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Sat, Jul 17, 2004 - Page 12 News List

Hardware sales spur IBM's profits

BOOST FOR BIG BLUE The company made US$1.99 billion on revenue of US$23.15 billion, although those figures were inflated due to the weakness of the dollar


IBM Corp said its second-quarter profits surged 17 percent on strong growth in computer hardware sales, beating Wall Street's forecast for the technology bellwether.

From April through last month, IBM earned US$1.99 billion, or US$1.16 per share, on revenue of US$23.15 billion, it said on Thursday. In the same period last year, IBM made a net profit of US$1.71 billion, or US$0.97 per share, on revenue of US$21.63 billion.

This time around, analysts surveyed by Thomson First Call were expecting IBM to show earnings of US$1.12 per share and revenue of US$23.35 billion.

Chief financial officer, Mark Loughridge, said the information- technology market is growing about 4 percent or 5 percent a year -- the best it has been this decade -- and noted that "customer spend-ing continues to improve."

The report was being closely examined by technology investors, who had reason for concern on Tuesday when Intel Corp. lowered profit forecasts because of an unexpected buildup of inventory.

As in recent quarters, weakness in the dollar inflated IBM's revenue figures. Big Blue's 7 percent growth in overall revenue would have been 4 percent without currency fluctuations.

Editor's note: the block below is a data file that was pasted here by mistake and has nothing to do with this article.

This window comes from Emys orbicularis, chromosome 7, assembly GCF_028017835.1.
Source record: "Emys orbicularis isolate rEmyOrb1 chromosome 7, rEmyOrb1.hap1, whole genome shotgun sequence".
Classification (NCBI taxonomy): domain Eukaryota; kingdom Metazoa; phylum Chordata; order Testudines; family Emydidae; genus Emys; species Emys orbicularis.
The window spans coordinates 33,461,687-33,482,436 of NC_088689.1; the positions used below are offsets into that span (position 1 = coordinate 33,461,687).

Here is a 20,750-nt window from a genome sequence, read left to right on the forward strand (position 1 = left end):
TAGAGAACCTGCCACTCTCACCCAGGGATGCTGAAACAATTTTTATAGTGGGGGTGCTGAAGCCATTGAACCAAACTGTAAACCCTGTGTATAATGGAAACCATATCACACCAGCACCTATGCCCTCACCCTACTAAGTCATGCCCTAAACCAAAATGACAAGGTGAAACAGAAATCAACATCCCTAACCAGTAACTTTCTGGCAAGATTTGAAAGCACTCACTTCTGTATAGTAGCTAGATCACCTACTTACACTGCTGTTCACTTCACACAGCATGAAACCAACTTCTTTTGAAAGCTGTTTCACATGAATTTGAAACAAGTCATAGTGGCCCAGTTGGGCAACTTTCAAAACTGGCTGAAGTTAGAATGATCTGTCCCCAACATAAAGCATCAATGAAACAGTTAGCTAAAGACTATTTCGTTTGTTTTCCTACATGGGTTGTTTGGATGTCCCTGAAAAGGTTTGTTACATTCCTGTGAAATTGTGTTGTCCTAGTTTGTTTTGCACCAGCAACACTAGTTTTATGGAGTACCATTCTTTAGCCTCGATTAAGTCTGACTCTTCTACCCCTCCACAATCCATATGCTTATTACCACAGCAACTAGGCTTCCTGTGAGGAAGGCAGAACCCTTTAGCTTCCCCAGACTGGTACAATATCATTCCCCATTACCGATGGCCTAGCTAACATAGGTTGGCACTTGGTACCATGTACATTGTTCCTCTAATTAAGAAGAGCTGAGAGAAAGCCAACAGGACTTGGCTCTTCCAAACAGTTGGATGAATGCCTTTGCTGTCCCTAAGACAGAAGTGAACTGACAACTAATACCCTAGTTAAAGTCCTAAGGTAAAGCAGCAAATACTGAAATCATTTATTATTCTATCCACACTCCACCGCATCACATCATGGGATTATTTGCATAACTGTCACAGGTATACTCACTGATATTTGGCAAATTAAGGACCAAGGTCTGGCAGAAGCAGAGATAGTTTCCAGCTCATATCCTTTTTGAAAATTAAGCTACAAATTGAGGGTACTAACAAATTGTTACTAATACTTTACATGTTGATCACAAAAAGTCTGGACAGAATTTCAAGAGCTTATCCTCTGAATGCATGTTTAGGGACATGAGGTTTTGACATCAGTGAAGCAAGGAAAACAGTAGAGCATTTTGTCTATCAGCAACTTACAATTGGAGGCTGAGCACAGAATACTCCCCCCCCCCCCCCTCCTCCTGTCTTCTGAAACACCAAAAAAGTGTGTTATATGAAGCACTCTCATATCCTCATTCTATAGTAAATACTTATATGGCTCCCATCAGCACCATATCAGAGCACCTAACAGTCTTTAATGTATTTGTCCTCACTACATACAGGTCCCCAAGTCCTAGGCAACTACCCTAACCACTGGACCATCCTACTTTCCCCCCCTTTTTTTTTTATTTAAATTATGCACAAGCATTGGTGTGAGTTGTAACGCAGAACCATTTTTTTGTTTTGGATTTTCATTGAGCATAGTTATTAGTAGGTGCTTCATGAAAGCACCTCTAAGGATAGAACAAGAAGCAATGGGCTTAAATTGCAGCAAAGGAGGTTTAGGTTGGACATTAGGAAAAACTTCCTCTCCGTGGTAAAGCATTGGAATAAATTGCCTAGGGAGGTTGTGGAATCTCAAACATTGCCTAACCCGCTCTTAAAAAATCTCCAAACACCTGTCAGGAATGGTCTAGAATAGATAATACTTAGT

IBM gets half of its revenue from technology services, a division that grew 7 percent to US$11.33 billion in the second quarter.

However, that rise would have been 2 percent without currency fluctuations. Also, services' gross margins fell slightly in the quarter, to 25.2 percent from 25.9 percent a year earlier.

Hardware, including mainframe and server computers that traditionally have been Big Blue's bread and butter, saw a 12 percent leap in sales (10 percent at constant currency) to US$7.42 billion -- and a hefty increase in gross margins, to 29.2 percent from 26.9 percent.

A key hardware division, the technology group, which makes high-end chips for IBM and other companies, had been a money-loser but swung to a US$111 million pro-fit in the quarter, boosted by a licensing deal with Applied Micro Circuits Corp.

Mark Stahlman, an analyst with Caris & Co, said the overall hardware performance was surprisingly strong considering that IBM was going through product transitions in two lines of servers.

"That's news for many people who had been expecting this company to plod along as an annuity-based services business," Stahlman said.

Services and hardware counteracted a flat performance in software, which pulled in US$3.49 billion in revenue in the quarter. Without currency adjustments, software revenue would have dropped 4 percent.

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